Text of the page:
Household dust is not a single substance but rather a mixture of many materials. Dust may contain tiny fibers shed from different kinds of fabric, as well as tiny particles of feathers, dander from pet dogs or cats, bacteria, food, plant and insect parts, and mold and fungus spores. It also contains many microscopic mites and their waste products. These waste products, not the mites themselves, are what cause allergic reactions. Dust mite waste contains a protein that is an allergen—a substance that provokes an allergic immune reaction—for many people. Throughout its life a single dust mite may produce as much as 200 times its body weight in waste.
IgE IMMUNOGLOBULINS ARE INDISCRIMINATE – THEY ARE EITHER ON OR OFF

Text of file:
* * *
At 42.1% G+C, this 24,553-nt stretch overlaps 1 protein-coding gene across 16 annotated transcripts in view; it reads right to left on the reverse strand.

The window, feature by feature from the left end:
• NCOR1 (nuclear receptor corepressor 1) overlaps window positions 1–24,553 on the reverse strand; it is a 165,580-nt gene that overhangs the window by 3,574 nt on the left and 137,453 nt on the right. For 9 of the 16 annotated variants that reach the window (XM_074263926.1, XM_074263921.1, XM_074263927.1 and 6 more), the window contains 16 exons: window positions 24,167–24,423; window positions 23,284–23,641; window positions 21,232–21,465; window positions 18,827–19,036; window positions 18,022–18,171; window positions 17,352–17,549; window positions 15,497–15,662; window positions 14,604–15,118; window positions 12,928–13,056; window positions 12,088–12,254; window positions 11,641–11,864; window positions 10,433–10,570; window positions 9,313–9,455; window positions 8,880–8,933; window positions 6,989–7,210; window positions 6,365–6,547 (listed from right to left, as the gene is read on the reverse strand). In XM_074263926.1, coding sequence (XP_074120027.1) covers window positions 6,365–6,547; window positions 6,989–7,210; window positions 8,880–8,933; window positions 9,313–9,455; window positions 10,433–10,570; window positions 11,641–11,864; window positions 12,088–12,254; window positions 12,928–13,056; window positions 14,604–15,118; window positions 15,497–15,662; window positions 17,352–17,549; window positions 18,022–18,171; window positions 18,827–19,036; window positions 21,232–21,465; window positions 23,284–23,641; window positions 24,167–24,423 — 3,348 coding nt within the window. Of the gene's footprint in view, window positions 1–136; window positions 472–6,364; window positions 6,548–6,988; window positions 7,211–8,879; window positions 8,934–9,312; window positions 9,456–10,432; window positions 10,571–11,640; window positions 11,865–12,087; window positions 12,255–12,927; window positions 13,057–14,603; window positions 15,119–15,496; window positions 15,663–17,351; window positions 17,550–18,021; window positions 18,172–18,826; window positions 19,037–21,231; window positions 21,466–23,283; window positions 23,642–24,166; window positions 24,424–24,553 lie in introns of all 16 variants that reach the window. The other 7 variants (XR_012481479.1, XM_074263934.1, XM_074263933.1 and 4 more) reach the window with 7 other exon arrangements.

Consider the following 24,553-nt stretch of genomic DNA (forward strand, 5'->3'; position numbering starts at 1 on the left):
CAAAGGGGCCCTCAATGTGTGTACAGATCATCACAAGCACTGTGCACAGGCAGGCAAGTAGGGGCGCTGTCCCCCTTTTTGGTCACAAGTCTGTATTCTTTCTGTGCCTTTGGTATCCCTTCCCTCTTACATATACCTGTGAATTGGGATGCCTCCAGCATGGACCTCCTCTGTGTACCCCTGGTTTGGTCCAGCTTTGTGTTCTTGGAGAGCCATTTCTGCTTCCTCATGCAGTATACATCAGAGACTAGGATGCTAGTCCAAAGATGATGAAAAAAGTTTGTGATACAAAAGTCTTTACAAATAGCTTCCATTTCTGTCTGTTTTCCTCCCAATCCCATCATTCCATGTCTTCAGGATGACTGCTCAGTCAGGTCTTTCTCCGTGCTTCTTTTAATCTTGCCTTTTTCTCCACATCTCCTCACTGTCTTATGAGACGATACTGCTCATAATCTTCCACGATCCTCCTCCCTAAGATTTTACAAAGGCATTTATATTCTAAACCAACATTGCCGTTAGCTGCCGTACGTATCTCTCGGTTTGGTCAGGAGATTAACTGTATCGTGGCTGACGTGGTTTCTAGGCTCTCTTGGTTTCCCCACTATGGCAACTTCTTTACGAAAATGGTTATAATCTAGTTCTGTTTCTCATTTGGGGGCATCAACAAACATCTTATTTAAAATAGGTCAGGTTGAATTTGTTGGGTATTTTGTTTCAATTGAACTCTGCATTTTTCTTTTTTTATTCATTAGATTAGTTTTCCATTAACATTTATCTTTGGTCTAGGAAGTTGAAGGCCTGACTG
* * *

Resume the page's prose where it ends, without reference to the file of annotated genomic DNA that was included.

Once the immune system is primed to respond to exposure to dust mite waste, it will respond whether or not dust mite waste is present IF something similar to dust mite waste is present. That something similar is a particular protein found in the snail. The body is primed already, the IgE immunoglobulins just need the corresponding antigen to get them to cause the release of histamine and other mediators.
Because of the large number of people with allergies to dust mites, and the very common and significant cross reactivity of these same people with snails, it is more than probable that microneedling in conjunction with the use of topical skin product containing snail derived ingredients is going to be a growing problem. BFT anticipates more nasty photos headed its way and urges its readers who are contemplating having microneedling treatments to think long and hard before permitting their skin to be slathered with snail based topicals. Our recommendation: When in doubt, don’t.